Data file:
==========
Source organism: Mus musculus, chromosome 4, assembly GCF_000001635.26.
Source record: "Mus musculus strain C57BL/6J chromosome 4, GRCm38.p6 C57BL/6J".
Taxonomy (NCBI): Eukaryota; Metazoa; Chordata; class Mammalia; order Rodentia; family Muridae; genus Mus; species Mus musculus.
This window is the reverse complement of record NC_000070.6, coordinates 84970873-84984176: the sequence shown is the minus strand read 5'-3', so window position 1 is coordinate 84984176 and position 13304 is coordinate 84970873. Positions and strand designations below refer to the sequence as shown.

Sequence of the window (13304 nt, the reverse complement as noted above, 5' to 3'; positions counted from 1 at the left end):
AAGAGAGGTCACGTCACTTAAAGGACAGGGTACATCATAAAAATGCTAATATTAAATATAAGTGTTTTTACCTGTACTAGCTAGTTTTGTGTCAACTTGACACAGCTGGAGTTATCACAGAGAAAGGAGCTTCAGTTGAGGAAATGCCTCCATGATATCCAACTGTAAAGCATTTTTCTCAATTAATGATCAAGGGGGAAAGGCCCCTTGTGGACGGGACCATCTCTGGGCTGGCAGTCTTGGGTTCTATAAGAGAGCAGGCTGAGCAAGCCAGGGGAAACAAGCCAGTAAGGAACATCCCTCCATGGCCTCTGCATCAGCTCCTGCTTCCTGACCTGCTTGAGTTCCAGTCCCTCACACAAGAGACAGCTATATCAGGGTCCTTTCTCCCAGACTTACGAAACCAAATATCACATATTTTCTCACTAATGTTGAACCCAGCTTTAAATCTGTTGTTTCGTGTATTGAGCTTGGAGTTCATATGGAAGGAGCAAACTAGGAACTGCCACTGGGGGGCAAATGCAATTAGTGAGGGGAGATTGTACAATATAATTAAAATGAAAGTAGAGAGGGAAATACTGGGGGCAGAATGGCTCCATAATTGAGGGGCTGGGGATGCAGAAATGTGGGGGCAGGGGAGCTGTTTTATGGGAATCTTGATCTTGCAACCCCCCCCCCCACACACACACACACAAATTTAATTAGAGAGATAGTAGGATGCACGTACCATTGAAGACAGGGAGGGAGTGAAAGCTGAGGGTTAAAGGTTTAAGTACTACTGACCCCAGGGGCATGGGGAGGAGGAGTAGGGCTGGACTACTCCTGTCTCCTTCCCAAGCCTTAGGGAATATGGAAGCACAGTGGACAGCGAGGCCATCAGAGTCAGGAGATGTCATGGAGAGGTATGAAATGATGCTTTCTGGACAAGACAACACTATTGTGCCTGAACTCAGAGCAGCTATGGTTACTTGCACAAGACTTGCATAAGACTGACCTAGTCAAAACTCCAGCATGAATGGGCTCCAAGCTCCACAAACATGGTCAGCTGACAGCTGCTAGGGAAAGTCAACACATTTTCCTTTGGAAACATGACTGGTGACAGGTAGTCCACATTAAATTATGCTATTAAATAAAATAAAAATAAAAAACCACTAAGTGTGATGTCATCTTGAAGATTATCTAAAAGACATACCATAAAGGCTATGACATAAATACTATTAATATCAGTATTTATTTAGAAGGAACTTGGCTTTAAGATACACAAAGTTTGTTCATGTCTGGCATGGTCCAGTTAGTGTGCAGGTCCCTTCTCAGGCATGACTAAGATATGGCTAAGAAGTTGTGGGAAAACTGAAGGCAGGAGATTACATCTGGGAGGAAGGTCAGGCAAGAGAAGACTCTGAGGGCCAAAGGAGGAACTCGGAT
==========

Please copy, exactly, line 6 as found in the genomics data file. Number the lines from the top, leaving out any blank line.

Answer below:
AAGAGAGGTCACGTCACTTAAAGGACAGGGTACATCATAAAAATGCTAATATTAAATATAAGTGTTTTTACCTGTACTAGCTAGTTTTGTGTCAACTTGACACAGCTGGAGTTATCACAGAGAAAGGAGCTTCAGTTGAGGAAATGCCTCCATGATATCCAACTGTAAAGCATTTTTCTCAATTAATGATCAAGGGGGAAAGGCCCCTTGTGGACGGGACCATCTCTGGGCTGGCAGTCTTGGGTTCTATAAGAGAGCAGGCTGAGCAAGCCAGGGGAAACAAGCCAGTAAGGAACATCCCTCCATGGCCTCTGCATCAGCTCCTGCTTCCTGACCTGCTTGAGTTCCAGTCCCTCACACAAGAGACAGCTATATCAGGGTCCTTTCTCCCAGACTTACGAAACCAAATATCACATATTTTCTCACTAATGTTGAACCCAGCTTTAAATCTGTTGTTTCGTGTATTGAGCTTGGAGTTCATATGGAAGGAGCAAACTAGGAACTGCCACTGGGGGGCAAATGCAATTAGTGAGGGGAGATTGTACAATATAATTAAAATGAAAGTAGAGAGGGAAATACTGGGGGCAGAATGGCTCCATAATTGAGGGGCTGGGGATGCAGAAATGTGGGGGCAGGGGAGCTGTTTTATGGGAATCTTGATCTTGCAACCCCCCCCCCCACACACACACACACAAATTTAATTAGAGAGATAGTAGGATGCACGTACCATTGAAGACAGGGAGGGAGTGAAAGCTGAGGGTTAAAGGTTTAAGTACTACTGACCCCAGGGGCATGGGGAGGAGGAGTAGGGCTGGACTACTCCTGTCTCCTTCCCAAGCCTTAGGGAATATGGAAGCACAGTGGACAGCGAGGCCATCAGAGTCAGGAGATGTCATGGAGAGGTATGAAATGATGCTTTCTGGACAAGACAACACTATTGTGCCTGAACTCAGAGCAGCTATGGTTACTTGCACAAGACTTGCATAAGACTGACCTAGTCAAAACTCCAGCATGAATGGGCTCCAAGCTCCACAAACATGGTCAGCTGACAGCTGCTAGGGAAAGTCAACACATTTTCCTTTGGAAACATGACTGGTGACAGGTAGTCCACATTAAATTATGCTATTAAATAAAATAAAAATAAAAAACCACTAAGTGTGATGTCATCTTGAAGATTATCTAAAAGACATACCATAAAGGCTATGACATAAATACTATTAATATCAGTATTTATTTAGAAGGAACTTGGCTTTAAGATACACAAAGTTTGTTCATGTCTGGCATGGTCCAGTTAGTGTGCAGGTCCCTTCTCAGGCATGACTAAGATATGGCTAAGAAGTTGTGGGAAAACTGAAGGCAGGAGATTACATCTGGGAGGAAGGTCAGGCAAGAGAAGACTCTGAGGGCCAAAGGAGGAACTCGGAT